I had expected something revolutionary from The 400 Blows: imaginative, exciting filmmaking from the film that began the New Wave movement. The cinematography itself didn’t wow me as I’d hoped, aside from a spectacular and extended series of tracking shots that conclude the film. But the story of young Antoine Doinel is certainly touching, particularly as a teacher who sees students who remind me of him pass through my classroom. The film is intensely sympathetic towards Doinel (a reflection of Truffaut’s own childhood). He’s mischievious, disobedient, but in an absent-minded way, without malice.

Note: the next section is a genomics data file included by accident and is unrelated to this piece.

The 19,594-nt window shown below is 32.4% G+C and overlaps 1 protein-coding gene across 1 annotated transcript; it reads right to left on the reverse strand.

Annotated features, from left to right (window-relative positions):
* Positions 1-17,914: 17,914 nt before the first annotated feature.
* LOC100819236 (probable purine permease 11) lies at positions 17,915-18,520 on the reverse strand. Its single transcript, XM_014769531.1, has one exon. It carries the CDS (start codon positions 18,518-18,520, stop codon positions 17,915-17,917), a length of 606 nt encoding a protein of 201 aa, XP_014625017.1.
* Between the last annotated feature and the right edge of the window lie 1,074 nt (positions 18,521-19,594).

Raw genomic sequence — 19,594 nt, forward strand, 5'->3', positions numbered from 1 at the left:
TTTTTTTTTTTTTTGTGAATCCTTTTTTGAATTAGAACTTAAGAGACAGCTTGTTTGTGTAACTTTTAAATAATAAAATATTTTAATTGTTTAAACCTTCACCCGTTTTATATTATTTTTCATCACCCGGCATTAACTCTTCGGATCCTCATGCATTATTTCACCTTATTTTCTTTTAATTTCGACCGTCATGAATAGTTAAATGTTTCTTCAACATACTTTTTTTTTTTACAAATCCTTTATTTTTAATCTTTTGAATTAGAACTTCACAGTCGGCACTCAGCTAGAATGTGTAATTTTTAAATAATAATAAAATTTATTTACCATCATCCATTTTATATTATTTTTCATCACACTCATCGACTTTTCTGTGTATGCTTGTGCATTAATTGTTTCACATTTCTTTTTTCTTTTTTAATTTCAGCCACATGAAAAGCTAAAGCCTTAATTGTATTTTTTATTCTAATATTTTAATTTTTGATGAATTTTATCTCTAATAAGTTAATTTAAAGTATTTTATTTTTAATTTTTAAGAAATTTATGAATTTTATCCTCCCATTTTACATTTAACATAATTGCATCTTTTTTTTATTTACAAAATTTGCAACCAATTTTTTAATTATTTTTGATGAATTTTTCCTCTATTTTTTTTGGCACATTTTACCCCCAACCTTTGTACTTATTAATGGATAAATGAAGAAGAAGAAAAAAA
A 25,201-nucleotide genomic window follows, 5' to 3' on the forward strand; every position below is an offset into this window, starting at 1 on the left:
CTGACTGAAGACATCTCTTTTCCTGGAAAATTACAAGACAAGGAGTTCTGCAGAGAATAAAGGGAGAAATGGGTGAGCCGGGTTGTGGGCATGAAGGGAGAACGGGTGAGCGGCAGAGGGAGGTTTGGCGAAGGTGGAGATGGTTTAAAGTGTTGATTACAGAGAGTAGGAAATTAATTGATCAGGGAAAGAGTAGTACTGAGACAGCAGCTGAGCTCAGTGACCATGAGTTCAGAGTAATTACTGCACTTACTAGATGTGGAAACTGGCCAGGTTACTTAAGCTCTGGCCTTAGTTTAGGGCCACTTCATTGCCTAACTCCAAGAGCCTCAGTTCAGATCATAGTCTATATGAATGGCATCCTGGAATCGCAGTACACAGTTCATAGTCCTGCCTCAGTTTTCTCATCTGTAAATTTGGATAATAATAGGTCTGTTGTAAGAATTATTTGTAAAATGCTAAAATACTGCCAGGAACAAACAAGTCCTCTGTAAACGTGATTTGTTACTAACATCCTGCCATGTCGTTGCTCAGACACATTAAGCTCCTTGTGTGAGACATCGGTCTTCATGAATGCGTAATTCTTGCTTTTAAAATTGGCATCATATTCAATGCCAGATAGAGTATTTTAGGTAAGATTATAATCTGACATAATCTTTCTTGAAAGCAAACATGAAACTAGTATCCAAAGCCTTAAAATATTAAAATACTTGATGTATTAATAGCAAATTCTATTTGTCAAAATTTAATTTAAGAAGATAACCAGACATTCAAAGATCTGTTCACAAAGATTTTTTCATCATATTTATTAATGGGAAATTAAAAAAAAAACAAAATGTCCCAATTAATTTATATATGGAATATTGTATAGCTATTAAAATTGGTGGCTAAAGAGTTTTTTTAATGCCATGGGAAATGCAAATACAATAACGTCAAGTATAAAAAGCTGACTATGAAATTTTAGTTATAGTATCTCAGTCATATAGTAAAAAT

Doinel is troubled, but has nowhere to turn. In an early scene his mother tries to connect with him in a meaningful way. She talks of sharing secrets. But he already shares a secret with his mother, having spotted her with her lover, and is unable to confide in her as he should be able to.
Derided at school by his teacher, he expends his full efforts on an essay that is immediately decried as plagiarism, his hard work ridiculed. What he needs is forgiveness from these authority figures, but you can see their difficulty in trusting this boy who has tested their trust so many times.
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